U.S. stocks fell, driving the Standard & Poor’s 500-stock index to the sixth drop in the past seven weeks, as concern Greece’s finances are deteriorating overshadowed President Obama’s $447 billion jobs plan.

J.P. Morgan Chase and Hewlett-Packard declined more than 6.9 percent last week on concern about a global financial crisis as 27 of 30 Dow Jones industrial average companies retreated. McDonald’s slumped 4.6 percent as August sales trailed analysts’ estimates. Financial and material companies in the S&P 500 fell 2.4 percent or more, the most among 10 industries. Yahoo added 13 percent after the most-visited U.S. Web portal ousted chief executive Carol Bartz.

The S&P 500 fell 1.7 percent to 1154.23, the second straight weekly loss and the lowest level since Aug. 22. The Dow retreated 248.13 points, or 2.2 percent, to 992.13.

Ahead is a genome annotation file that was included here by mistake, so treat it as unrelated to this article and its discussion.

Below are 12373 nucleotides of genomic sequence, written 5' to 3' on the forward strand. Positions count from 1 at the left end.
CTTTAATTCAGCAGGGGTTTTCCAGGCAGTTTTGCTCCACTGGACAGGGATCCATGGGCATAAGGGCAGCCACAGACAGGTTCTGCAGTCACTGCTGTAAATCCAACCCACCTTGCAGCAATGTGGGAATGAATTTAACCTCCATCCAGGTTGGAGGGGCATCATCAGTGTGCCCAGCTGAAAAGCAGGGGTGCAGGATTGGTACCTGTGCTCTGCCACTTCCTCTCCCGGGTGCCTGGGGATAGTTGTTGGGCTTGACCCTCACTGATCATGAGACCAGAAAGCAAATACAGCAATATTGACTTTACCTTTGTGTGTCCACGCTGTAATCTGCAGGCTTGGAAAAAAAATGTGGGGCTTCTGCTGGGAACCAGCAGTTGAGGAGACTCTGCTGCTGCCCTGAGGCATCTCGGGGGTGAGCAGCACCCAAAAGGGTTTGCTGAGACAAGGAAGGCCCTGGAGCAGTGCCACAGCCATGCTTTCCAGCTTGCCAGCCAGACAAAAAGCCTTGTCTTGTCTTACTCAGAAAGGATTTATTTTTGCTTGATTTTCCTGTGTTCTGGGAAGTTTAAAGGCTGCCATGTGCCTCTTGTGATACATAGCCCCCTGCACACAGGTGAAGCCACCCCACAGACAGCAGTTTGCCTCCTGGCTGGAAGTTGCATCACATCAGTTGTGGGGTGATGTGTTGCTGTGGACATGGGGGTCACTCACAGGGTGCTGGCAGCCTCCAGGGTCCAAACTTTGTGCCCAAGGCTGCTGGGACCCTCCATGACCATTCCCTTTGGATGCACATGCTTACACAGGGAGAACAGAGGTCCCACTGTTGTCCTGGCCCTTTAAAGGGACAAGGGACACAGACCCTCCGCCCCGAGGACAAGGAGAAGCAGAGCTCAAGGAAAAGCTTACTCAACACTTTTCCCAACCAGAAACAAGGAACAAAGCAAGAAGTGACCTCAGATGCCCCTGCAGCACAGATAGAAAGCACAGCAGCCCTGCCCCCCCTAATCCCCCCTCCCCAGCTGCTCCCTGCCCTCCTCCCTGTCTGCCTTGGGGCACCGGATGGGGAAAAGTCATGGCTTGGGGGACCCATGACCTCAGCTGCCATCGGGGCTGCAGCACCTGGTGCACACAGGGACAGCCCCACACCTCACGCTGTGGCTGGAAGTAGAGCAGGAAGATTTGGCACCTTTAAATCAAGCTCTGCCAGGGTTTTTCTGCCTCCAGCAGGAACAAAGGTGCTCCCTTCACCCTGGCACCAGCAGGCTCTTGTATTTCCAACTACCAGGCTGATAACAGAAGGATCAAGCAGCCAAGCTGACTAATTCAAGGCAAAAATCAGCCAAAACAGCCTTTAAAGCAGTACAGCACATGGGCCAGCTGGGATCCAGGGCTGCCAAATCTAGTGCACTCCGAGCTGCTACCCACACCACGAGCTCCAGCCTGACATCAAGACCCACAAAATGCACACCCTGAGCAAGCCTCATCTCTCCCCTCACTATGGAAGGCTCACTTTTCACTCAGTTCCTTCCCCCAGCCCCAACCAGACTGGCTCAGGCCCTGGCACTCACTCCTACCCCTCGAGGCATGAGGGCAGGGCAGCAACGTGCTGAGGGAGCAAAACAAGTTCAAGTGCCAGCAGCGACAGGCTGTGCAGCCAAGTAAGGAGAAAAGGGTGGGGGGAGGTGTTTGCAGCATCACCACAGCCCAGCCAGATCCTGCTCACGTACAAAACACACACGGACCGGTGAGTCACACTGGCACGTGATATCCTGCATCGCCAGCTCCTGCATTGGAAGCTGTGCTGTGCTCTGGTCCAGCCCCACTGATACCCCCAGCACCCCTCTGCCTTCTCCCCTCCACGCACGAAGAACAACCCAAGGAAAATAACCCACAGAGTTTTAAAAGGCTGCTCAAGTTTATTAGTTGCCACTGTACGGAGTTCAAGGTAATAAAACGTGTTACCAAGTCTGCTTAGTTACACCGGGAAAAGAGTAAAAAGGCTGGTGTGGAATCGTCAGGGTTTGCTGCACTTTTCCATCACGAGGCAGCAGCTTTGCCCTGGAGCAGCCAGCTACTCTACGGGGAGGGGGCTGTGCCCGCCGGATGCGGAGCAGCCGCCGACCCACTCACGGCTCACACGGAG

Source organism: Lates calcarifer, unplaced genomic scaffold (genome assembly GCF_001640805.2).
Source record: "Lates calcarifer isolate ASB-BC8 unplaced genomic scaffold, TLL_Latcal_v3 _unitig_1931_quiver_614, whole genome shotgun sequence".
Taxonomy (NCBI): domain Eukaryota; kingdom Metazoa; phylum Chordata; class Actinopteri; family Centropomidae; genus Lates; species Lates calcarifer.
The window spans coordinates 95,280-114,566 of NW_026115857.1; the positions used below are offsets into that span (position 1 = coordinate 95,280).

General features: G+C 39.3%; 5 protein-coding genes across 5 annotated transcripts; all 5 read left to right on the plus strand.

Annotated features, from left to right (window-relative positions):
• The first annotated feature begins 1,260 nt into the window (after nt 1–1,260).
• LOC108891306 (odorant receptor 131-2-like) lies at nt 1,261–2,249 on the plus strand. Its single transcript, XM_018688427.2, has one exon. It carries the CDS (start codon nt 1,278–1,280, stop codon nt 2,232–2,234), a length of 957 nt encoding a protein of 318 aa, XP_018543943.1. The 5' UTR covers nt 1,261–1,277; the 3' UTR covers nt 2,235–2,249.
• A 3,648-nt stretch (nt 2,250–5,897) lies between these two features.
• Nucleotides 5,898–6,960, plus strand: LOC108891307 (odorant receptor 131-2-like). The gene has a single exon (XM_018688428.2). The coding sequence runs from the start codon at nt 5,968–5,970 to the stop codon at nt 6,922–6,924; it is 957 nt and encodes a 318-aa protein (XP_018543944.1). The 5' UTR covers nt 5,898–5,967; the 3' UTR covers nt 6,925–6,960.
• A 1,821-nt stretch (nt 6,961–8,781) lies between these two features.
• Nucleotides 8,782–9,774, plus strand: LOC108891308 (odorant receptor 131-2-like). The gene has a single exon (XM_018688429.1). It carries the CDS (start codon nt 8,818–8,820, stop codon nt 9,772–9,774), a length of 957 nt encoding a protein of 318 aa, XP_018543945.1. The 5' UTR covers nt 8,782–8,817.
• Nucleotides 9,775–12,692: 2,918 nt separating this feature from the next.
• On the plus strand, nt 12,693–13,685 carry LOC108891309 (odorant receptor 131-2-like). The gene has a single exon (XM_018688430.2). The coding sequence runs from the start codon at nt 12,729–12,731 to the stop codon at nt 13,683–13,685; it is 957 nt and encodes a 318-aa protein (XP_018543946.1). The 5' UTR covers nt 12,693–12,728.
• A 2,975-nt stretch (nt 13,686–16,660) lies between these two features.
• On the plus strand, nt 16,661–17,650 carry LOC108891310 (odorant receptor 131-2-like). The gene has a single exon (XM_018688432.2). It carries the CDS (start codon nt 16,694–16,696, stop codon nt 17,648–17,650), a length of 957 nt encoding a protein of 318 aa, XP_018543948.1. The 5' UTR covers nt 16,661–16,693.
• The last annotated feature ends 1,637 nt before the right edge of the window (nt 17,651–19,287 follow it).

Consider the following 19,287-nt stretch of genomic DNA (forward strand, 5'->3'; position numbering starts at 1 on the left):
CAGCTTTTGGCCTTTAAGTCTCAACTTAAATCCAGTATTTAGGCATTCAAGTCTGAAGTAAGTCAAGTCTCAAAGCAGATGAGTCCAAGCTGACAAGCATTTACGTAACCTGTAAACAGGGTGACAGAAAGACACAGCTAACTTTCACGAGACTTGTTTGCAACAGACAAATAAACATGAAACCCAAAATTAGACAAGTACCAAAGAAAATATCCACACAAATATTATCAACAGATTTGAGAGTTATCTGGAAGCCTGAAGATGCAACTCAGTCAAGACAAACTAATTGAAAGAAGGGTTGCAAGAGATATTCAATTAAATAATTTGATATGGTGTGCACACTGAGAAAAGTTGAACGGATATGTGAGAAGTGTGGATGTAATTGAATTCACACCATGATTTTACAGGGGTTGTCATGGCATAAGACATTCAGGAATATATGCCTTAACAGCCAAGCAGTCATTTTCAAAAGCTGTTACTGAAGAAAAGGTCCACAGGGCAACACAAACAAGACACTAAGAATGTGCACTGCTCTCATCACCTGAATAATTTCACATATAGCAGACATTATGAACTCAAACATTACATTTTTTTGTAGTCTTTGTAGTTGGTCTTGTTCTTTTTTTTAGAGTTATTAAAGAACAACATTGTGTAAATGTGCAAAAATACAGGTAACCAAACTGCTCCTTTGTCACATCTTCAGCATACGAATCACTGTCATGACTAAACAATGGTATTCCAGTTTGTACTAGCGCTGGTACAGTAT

“The market is very jittery,” said Jason Hsu, who oversees $83 billion at Research Affiliates. “It’s hoping for good news, but it’s responding very quickly to anything that doesn’t indicate a path to recovery.”

The S&P 500 and Dow wiped out their gains Friday after three German officials said Chancellor Angela Merkel’s government is preparing plans to shore up banks if Greece defaults. The European Central Bank said Jürgen Stark resigned from the executive board, suggesting policymakers are divided over the debt crisis.

The Treasury will sell $29 billion in three-month bills and $27 billion in six-month bills Monday. They yielded 0.01 percent and 0.045 percent in when-issued trading. The Treasury will also sell $32 billion of three-year notes on the same day, $21 billion of 10-year notes Tuesday and $13 billion of 30-year bonds Wednesday.

— Bloomberg News